Tonight’s Vote to Conditionally Suspend the Strike
CTU’s House of Delegates met tonight to consider a new tentative agreement. The terms of the tentative agreement can be downloaded from the MemberLink Portal. Delegates voted 364 to 242, with four abstentions, to accept the revised tentative agreement on the condition that Mayor Lightfoot agree to make up the days lost in the strike. The text of the resolution reads:
Be it resolved, that the Chicago Teachers Union House of Delegates will suspend the strike against the Chicago Public Schools immediately upon a CPS agreement with the CTU to restore with pay student instructional days lost during the strike. Per the CTU Constitution and By-laws, a referendum by the CTU’s entire CPS membership on contract ratification will be held within ten (10) days of suspending the strike.
So far, the mayor still insists that she will not schedule makeup days for students to regain class time and for us to recoup our lost workdays. Her hypocrisy, though, is clear to see. She and her bargaining team fanatically insisted that elementary teachers couldn’t have a 30-minute morning prep because it would “reduce instructional time.” Yet, now they have the opportunity to make up days of instruction. What reason, other than sheer vindictiveness, would they have for passing up this opportunity? That’s why we’ll still be on strike Thursday and until the mayor and CPS come to their senses and close this deal.
Tentative Agreement Highlights
Some major elements of the Tentative Agreement include:
- A nurse in every school community every day.
- A social worker in every school community every day.
- Staffing Pipeline: $2.5 million in recruitment and training programs for clinicians, $2 million in tuition and licensure for nurses, increased investments in “grow your own” teacher pipeline programs and 50 percent tuition reimbursement for English Language and bilingual endorsement programs.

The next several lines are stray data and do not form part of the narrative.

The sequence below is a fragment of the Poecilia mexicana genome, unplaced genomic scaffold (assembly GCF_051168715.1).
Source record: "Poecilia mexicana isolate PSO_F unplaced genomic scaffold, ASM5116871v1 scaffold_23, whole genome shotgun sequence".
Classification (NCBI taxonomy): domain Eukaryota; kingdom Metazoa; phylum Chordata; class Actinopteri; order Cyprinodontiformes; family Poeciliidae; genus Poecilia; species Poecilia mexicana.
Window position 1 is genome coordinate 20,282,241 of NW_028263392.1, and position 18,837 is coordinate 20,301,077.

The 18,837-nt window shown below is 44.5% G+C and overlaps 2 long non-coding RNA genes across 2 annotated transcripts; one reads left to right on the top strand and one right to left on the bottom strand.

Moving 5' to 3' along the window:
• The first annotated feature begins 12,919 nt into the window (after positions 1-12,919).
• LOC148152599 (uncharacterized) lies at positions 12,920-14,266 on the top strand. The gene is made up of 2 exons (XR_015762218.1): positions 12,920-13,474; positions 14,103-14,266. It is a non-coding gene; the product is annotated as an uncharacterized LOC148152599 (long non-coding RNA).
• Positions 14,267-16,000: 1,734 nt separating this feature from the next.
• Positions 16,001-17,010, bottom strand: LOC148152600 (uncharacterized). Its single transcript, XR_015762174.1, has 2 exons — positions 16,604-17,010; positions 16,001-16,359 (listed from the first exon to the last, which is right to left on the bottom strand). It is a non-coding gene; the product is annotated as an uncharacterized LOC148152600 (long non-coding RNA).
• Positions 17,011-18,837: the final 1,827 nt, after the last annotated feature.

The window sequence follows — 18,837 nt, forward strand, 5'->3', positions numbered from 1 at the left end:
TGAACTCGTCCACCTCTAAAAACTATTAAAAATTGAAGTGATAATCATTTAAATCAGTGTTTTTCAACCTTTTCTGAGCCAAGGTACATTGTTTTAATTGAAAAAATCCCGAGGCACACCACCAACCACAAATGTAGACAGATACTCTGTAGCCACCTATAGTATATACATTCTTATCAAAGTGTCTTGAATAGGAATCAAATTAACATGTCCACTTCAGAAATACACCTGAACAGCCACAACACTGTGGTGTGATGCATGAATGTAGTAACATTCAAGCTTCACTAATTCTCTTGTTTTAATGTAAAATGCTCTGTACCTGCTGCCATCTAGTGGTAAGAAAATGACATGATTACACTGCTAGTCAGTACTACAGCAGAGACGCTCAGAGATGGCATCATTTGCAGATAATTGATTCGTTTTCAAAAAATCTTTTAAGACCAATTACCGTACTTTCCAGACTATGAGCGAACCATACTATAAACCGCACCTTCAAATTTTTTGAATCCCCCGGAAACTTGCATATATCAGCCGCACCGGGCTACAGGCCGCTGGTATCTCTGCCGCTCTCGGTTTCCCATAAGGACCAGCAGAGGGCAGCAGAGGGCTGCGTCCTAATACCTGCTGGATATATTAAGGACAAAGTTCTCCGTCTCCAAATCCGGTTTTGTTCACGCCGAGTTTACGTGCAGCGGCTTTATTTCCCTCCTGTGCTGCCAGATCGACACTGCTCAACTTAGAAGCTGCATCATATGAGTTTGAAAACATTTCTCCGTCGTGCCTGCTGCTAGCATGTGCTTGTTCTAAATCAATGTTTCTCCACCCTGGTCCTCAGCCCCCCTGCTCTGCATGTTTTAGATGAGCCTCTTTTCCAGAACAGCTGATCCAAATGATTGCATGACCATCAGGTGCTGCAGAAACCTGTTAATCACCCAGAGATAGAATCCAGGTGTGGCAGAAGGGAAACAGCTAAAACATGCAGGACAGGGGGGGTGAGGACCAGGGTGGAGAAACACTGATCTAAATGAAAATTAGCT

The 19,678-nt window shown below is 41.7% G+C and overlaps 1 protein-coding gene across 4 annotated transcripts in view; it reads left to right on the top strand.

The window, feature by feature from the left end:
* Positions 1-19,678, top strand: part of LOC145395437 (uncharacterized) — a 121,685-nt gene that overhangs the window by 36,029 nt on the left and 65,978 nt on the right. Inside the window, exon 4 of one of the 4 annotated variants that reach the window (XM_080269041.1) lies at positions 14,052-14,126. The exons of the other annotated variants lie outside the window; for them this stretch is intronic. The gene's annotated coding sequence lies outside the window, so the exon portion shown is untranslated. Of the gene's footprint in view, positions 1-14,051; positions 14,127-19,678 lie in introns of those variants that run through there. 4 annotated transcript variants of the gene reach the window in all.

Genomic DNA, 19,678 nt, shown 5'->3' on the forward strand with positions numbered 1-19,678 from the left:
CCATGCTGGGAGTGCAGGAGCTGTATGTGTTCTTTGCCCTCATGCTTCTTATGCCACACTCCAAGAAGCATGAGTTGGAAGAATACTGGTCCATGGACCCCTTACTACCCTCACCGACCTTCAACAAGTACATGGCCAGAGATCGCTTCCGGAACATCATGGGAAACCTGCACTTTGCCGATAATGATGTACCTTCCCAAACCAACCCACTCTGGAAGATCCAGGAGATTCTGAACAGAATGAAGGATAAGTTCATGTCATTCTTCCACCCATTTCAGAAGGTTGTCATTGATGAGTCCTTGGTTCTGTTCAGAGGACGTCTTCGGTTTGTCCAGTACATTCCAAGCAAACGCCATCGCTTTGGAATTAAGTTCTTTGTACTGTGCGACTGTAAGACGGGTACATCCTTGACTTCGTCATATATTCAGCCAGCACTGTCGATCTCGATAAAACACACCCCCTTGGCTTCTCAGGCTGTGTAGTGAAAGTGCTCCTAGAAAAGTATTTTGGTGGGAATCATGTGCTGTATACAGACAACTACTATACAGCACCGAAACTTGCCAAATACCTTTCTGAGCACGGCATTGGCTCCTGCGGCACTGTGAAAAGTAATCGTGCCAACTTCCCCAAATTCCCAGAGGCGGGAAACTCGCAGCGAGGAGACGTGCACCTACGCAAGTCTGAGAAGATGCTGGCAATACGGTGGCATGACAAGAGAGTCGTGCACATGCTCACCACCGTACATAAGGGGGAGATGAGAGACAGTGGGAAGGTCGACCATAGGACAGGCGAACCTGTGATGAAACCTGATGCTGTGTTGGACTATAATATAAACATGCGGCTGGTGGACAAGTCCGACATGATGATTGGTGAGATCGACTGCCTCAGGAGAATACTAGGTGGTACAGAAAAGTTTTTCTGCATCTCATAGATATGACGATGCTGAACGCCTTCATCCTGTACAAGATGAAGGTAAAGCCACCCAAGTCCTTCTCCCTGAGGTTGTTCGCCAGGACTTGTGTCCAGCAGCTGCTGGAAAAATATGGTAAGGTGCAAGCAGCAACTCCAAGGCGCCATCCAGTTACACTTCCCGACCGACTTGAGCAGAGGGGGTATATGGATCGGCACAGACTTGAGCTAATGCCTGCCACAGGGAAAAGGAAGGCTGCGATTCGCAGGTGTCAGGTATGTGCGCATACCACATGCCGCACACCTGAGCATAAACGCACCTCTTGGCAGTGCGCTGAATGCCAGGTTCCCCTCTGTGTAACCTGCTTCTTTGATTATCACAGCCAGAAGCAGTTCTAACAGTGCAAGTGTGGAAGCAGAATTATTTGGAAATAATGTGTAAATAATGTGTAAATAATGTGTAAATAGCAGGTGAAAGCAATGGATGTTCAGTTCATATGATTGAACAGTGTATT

- $35 million annually to reduce oversized K-12 classrooms across the district, prioritizing schools serving the most vulnerable students.
- Unprecedented enforcement mechanisms for class size relief.
- Sports Committee with an annual budget of $5 million (33 percent increase in annual funding) for increases to coaching stipends and new equipment/resources.
- January 2019 0.8 percent increase in health care contribution rate rescinded as of 7/1/19; no plan changes to health insurance benefits and reductions in co-pays for mental health services and physical therapy.
- Bank of sick days earned after July 1, 2012, increased from 40 to 244 days.
- Development of special education Individual Education Plans (IEP) made solely by the IEP team; principals required to use substitutes or release time to provide adequate time for special education duties to the extent possible; common preparation periods with general education teachers where possible; special ed teachers last to be called to cover classes; $2.5 million annual fund to reduce workload.
Clarification on class size language
Many members have read the new language in Article 28 on Class Size and found the table and language confusing. We want to clarify how the new language improves on the class size language in our recently expired 2015-19 contract.
In that last contract, there were advisory class size limits for different grade levels. However, to relieve oversized classes only $6 million per year was allotted for the entire district. When a class was over the limit, the teacher would have to file for relief, a weak joint committee came and investigated. If there was money, and if there was will, the class might get a remedy.